The exterior of the bag has side PALS webbing which provides lash on expansion to increase carry capacity which is very needed in my opinion. There are also front daisy chains on the front of the pack running vertically. I found there to be a nice addition and I appreciate that Mystery Ranch didn’t cover the entire face of the pack with them as they would have been overkill. Weaving in between the daisy chains is two horizontal compression straps to minimize bulk when not fully loaded or to be used to stabilize larger and or longer items on the site of the pack. I used these to support my tripod with good results in my testing.

Moving down we have two side water bottle pockets with drain holes. Not much to report here except they have an elastic band around the opening to keep them closed when on tit use. Very useful for keeping the bag from snagging on doorsways or tree branches.

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On the top of the pack, there is a zip for hydration sleeves. All of their accouterments are brought together with the signature 3-Zip design providing ready access to the pack’s contents. This is certainly one of the bag’s more unique features and it allows the user multiple ways to get into different parts of their bag without moving everything around like in traditional backpacks. There is nothing worse than fishing for a small item on the bottom of your bag from a top loader design. With the 3-Zip design, you only need to pull the main zipper to its bottom-most point and leave the other two zippers in place. This should give you access to the bottom without everything falling out. At the very top of the pack, there are two small admin-style pockets. The lower one is considerably larger than the top one with a mesh bottom while the top has internal organization slots for pens, wallets, and even M&Ms.

Moving to the interior of the bag there is a lot to talk about. On the interior sidewalls, there are two internal zip mesh pockets with a flow-through backing. These are in a great location and very easy to access, the mesh is also very well constructed and will not easily rip.

Next to the Mesh pockets, there are two internal drop-in pockets, sounds redundant but their pockets are awesome. They are tall 500 D pockets that are perfect for placing a water bottle or extra layer into. You can throw a specific item in them and know that it will stay separated from everything else making it infinitely easier to find said item.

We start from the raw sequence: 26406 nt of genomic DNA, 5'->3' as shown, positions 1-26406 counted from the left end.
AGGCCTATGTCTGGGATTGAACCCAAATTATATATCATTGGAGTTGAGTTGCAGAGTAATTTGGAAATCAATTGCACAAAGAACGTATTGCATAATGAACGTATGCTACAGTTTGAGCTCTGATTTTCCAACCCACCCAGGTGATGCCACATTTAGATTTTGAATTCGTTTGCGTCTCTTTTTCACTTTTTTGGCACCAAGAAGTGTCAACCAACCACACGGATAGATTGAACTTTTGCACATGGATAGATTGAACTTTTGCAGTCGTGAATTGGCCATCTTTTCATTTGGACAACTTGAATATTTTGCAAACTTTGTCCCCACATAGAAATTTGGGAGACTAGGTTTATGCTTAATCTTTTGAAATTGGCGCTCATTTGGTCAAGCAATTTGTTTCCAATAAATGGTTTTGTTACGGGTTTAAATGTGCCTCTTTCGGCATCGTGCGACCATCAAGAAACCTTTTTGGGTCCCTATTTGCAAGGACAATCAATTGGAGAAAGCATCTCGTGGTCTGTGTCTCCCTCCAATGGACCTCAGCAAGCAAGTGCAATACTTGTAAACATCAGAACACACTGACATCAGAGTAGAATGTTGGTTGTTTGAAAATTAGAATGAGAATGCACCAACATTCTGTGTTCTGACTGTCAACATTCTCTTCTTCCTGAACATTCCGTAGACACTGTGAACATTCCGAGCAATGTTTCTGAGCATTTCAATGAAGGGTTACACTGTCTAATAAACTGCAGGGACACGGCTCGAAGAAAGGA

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The back of the pack has a reinforced wall lined with very tight PALS webbing. A nice feature for sure, but I found very limited use of this webbing. The one time I did use them was to secure a 35-pound plate to the interior of the pack. Not only did this work incredibly well and kept the weight right and against my back, but it also held tight after a full 19-mile ruck march. After removing the weight from the PALS webbing I was amazed to see that the stitching was fulling intact with no frays. If this does not speak to the quality of the bad I don’t know what it does.

The next pocket in the pack confused me for the longest time. Right below the interior PALS webbing, there is a 6” X 3” pocket with two sets of compression straps above it. At first, I thought it was a place to fix a large radio system and I’m sure that you could use it for that but I believe it’s for holding a rifle. You would place the buttstock of the weapon in the pocket and then strap it down with the compression straps, then stick the reaming part of the rifle through the previously discussed top zip. I don’t believe the modern versions of the 3DAP come with this feature and I can understand why most people will never use it and it will mostly just be in their way if they are trying to store a laptop in the bag. That being said it’s still a noteworthy feature.

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Mystery Ranch Three Day Assault Pack – What’s Great

  • 500D and build quality are second to none.
  • Built-in America
  • Lifetime warranty
  • Very comfortable padded shoulder straps with adjustable harness
  • Well suited to carry large tripods or firearms

Mystery Ranch Three Day Assault Pack – What’s Not

  • Pricy, But this kind of quality doesn’t come cheap
  • Cheap waste belt
  • Mis-Marketed, not big enough for 72 hours of sustainability in my opinion

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Mystery Ranch Three Day Assault Pack – Conclusion

All in all, the Three Day Assault Pack by Mystery Ranch is a kick-ass, built-in America, gear hauler. This pack is extremely capable for almost any outdoor adventure whether it is a day at the range, an overnight hiking, or a busy day in the city, the 3DAP will not let you down. If anyone reading this review notes clear differences in their newer 3DAP, please comment below, I’d like to know what has changed in the design in the last 12 years.

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Patrik Orcutt

Patrik Orcutt is currently a writer for AllOutdoor who has decided not to write a short bio at this time.